4K

  • Frame rate:

    60fps

  • Interface:

    USB-C

  • Price:

    $309.99

To store capture gameplay, most cards require that you connect to your PC. But with Elgato Game Capture 4K60 S+, you only need an SD card. This gives your computer a boost in power as it won’t have to focus on recording your gameplay. From there, you’ll just hook up the device by connecting it to your PC and output display and then press record.

The recording device and card have some power behind them as well. You can record at 60 FPS with 4K gameplay and record in HDR at the same time. This is one of the top video capture cards for its portability, power, and versatility.

AVerMedia Live Gamer Portable 2 Plus

  • Resolution:

    1080p60 (up to 4K passthrough)

  • Frame rate:

    60fps

  • Interface:

    USB 2.0 (USB Micro)

  • Price:

    $149.99

The AVerMedia Live Gamer Portable 2 Plus is a convenient capture device for anyone who wants to record the PC or console gameplay. The capture device can function as both PC-free and PC-tethered being reliable and robust in both cases. 

While the pass-through works flawlessly, it has enough lag in the preview that you need to have a separate TV or monitor to comfortably play, regardless of how you want to capture the video. For most users, AVerMedia Live Gamer Portable 2 Plus is an excellent capture card that records and streams high-quality 1080p footage, with a high degree of flexibility.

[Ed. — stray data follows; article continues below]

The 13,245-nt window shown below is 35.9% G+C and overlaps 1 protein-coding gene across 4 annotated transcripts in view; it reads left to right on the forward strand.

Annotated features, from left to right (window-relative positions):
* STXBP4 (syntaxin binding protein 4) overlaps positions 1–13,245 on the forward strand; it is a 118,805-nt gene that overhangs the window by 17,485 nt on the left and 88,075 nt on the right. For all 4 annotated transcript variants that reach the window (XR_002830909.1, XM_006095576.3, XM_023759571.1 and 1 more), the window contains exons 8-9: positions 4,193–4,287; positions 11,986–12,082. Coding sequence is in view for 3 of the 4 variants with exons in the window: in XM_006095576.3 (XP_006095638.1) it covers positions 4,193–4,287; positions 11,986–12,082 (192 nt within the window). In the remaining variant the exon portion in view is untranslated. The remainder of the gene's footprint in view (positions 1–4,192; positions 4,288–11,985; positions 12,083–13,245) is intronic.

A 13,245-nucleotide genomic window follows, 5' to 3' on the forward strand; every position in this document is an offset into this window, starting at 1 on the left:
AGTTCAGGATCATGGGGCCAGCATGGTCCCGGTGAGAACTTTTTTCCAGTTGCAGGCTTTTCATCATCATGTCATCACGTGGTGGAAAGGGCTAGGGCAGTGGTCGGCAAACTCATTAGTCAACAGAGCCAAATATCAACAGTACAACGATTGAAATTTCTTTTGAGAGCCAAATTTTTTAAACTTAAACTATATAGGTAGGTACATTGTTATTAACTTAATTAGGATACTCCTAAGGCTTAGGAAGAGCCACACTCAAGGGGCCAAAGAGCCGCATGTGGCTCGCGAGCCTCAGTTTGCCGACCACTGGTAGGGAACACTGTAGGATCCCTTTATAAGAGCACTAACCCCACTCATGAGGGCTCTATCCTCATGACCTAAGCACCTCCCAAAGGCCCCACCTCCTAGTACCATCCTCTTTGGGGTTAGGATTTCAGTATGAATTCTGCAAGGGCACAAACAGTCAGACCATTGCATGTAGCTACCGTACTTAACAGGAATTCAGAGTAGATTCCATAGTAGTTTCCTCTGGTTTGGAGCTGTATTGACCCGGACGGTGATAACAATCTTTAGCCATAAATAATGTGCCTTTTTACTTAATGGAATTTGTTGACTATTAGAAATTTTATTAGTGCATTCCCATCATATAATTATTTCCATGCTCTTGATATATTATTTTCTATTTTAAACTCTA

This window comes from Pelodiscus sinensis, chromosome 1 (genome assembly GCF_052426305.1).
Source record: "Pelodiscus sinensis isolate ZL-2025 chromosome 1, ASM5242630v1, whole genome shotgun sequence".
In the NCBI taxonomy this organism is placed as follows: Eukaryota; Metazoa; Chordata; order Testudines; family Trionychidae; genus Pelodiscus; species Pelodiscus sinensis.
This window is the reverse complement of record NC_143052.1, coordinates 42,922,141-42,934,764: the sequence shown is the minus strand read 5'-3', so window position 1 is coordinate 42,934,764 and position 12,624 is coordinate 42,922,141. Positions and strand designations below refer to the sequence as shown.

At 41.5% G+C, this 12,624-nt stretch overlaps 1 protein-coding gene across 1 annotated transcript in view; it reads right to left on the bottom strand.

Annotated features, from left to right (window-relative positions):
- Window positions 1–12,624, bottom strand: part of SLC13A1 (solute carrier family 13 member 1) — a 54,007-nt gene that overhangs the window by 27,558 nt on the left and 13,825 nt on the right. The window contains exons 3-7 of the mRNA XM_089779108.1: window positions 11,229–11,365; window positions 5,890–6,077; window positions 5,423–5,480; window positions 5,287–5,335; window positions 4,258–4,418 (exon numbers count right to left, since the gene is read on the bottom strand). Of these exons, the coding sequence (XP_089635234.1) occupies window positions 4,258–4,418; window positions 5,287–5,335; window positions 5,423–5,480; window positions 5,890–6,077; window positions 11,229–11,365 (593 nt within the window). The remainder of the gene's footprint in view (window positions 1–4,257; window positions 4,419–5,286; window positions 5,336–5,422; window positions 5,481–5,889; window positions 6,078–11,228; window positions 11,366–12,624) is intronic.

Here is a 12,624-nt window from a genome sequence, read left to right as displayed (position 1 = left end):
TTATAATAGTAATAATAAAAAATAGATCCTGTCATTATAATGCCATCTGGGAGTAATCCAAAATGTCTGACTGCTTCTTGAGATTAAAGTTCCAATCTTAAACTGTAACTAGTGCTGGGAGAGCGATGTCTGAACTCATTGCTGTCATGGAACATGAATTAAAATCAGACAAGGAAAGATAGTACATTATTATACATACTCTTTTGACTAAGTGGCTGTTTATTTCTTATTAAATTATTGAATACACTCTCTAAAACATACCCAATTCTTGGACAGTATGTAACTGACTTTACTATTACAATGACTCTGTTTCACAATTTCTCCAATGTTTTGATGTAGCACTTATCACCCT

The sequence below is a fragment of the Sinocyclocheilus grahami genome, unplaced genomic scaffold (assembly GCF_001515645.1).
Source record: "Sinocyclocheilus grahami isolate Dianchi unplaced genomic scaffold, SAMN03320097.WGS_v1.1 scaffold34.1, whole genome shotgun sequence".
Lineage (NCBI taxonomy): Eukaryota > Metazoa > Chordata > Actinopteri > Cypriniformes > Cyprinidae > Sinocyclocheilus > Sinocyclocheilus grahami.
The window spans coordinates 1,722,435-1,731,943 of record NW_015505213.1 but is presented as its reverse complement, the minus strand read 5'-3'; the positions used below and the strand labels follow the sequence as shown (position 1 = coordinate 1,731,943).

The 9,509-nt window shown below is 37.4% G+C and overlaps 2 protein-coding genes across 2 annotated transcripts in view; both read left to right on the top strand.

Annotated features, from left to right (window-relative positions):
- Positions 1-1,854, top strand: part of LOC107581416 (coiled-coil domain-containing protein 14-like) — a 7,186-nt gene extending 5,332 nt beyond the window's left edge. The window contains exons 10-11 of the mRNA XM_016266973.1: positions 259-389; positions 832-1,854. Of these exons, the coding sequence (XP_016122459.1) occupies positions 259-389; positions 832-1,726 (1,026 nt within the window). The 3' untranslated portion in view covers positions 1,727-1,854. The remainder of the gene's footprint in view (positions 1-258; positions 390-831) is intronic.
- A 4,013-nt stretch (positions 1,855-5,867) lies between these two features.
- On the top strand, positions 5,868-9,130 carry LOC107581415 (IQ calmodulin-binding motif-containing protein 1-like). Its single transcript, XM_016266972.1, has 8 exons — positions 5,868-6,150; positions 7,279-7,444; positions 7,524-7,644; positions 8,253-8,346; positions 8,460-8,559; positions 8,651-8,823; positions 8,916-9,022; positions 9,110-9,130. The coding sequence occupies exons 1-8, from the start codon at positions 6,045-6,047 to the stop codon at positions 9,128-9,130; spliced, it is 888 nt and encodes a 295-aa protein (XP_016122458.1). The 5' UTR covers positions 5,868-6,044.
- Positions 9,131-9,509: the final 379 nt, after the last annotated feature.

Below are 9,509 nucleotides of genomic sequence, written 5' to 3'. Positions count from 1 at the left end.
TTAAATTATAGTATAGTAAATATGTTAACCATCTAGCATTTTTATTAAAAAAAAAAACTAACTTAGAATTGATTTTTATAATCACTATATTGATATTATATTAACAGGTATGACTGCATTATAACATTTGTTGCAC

NZXT Signal HD60

  • Resolution:

    1080p

  • Frame rate:

    60fps

  • Interface:

    USB Type-C

  • Price:

    $139.99

Signal HD60 has a sleek and small form factor as well as an affordable price. This capture card is relatively inexpensive and still provides decent performance.

This capture card is perfect for beginners, as the setup is simple and intuitive. More importantly, it plays well with consoles. While it doesn’t have HDR or VRR support, the Signal HD60 is a reliable capture card, which is more important for beginners.

Summary

If you’re thinking about using a capture card for your video recording and streaming, hopefully you now have a solid knowledge base for choosing a card. Remember to review your system’s ports and capabilities before you make your selection. And be sure to bookmark this page, so you can refer back if you need more guidance.

Movavi Screen Recorder

The perfect way to record anything from your screen

Disclaimer: Please be aware that Movavi Screen Recorder does not allow capture of copy-protected video and audio streams.

Movavi Screen Recorder

Frequently asked questions

What is a capture card and do I need it?

Can you stream without a capture card?

Do I need a capture card to make YouTube videos?